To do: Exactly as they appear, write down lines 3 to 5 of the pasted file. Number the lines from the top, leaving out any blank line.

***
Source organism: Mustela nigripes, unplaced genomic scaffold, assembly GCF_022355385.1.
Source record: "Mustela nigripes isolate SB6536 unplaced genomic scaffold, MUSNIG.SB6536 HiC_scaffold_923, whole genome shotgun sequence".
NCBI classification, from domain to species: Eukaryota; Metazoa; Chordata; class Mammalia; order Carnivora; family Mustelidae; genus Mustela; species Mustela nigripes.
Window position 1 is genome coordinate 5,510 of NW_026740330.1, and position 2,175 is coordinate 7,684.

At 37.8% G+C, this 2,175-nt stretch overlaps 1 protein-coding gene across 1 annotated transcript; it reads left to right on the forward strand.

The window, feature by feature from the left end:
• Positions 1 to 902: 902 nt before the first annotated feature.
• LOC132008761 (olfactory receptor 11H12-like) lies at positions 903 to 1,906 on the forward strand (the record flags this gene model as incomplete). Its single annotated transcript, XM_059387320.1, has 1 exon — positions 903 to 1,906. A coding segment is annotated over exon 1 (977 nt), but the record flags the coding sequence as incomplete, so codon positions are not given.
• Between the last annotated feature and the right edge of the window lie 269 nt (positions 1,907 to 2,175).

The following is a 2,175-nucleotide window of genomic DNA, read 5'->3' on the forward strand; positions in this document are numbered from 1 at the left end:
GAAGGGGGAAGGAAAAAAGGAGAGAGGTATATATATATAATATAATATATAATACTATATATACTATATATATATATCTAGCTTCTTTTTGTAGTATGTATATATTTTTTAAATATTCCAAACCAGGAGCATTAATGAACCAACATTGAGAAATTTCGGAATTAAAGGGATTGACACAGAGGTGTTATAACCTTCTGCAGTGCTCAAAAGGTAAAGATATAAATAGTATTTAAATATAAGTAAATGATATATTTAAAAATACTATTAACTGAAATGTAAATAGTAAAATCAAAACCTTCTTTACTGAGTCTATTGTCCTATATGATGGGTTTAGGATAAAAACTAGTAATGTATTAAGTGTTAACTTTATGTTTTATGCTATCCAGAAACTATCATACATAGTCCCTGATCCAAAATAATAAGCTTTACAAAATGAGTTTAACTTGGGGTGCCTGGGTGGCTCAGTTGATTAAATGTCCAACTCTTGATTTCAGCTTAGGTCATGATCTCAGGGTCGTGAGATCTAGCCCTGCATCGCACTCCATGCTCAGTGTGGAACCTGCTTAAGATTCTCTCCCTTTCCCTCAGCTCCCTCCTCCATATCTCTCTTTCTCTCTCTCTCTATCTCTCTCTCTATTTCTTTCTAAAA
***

NCBI classification, from domain to species: Eukaryota; Metazoa; Chordata; class Mammalia; order Carnivora; family Mustelidae; genus Mustela; species Mustela nigripes.
Window position 1 is genome coordinate 5,510 of NW_026740330.1, and position 2,175 is coordinate 7,684.

At 37.8% G+C, this 2,175-nt stretch overlaps 1 protein-coding gene across 1 annotated transcript; it reads left to right on the forward strand.